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In a sign of trouble at the App Store, Apple has warned app developers not to manipulate their rankings in the top charts by using third-party marketing services.
The warning addresses rumors that “bot farms” or “water armies” in places such as China are offering to boost apps into the top 25 by using a mob of users to download an app and give it positive reviews in exchange for money.
In a message on its developer page, Apple said, “Once you build a great app, you want everyone to know about it. However, when you promote your app, you should avoid using services that advertise or guarantee top placement in App Store charts. Even if you are not personally engaged in manipulating App Store chart rankings or user reviews, employing services that do so on your behalf may result in the loss of your Apple Developer Program membership.”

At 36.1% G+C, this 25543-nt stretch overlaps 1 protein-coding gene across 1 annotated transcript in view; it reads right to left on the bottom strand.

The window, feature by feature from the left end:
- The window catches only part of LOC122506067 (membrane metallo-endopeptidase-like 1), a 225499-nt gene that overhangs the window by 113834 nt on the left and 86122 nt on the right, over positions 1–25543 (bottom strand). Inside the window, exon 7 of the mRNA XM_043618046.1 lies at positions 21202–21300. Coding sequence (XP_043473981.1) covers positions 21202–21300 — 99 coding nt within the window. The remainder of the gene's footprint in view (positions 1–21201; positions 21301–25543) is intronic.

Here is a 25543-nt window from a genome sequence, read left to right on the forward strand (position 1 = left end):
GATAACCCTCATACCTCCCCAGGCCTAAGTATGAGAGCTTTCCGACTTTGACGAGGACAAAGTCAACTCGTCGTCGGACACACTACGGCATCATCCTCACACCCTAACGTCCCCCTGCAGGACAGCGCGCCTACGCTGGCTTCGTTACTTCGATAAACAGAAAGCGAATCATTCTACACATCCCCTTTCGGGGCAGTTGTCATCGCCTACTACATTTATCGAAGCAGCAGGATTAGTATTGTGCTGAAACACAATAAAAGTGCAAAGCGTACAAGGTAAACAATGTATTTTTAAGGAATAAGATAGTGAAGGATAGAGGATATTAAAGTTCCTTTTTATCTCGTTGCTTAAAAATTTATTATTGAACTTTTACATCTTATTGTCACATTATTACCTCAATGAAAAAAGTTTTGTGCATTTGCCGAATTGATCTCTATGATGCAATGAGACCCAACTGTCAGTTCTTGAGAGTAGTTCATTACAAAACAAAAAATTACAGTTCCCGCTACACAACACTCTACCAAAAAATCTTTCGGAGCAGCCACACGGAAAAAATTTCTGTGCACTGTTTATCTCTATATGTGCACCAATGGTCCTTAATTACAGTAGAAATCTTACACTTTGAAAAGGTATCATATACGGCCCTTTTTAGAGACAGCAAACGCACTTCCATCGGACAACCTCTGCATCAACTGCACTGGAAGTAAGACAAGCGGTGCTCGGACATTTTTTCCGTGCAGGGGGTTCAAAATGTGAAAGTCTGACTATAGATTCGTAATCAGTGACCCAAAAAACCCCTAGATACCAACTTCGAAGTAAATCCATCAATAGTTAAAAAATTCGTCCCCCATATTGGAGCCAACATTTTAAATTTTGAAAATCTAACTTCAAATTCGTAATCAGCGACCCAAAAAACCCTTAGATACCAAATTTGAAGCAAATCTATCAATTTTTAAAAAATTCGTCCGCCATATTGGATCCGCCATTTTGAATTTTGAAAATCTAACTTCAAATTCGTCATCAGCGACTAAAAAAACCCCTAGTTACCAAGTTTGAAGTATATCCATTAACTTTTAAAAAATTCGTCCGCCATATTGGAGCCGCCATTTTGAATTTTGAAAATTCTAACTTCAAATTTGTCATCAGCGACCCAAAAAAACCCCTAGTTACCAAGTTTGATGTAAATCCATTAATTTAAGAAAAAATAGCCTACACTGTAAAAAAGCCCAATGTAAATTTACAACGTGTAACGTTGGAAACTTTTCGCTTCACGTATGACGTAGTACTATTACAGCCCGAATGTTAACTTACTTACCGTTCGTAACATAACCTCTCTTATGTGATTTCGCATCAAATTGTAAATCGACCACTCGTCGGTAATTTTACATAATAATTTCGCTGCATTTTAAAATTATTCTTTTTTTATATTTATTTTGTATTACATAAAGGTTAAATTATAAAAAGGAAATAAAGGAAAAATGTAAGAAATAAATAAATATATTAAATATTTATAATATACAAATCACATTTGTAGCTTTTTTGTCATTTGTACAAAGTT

The message shows that Apple will have zero tolerance for companies that use such services. But Apple, in its usual cryptic way, didn’t say who some of these third-party marketing services are. Some companies, including Tapjoy, got into hot water last year after pushing marketing services that Apple felt were manipulative. However, Tapjoy wasn’t doing anything like what some of the others are accused of doing.
The issue of manipulating rankings came up lately after an anonymous developer revealed that an unnamed company had been offering studios a spot in the App Store’s top 25 rankings for $5,000.
VentureBeat’s VB Insight team is studying email marketing tools.
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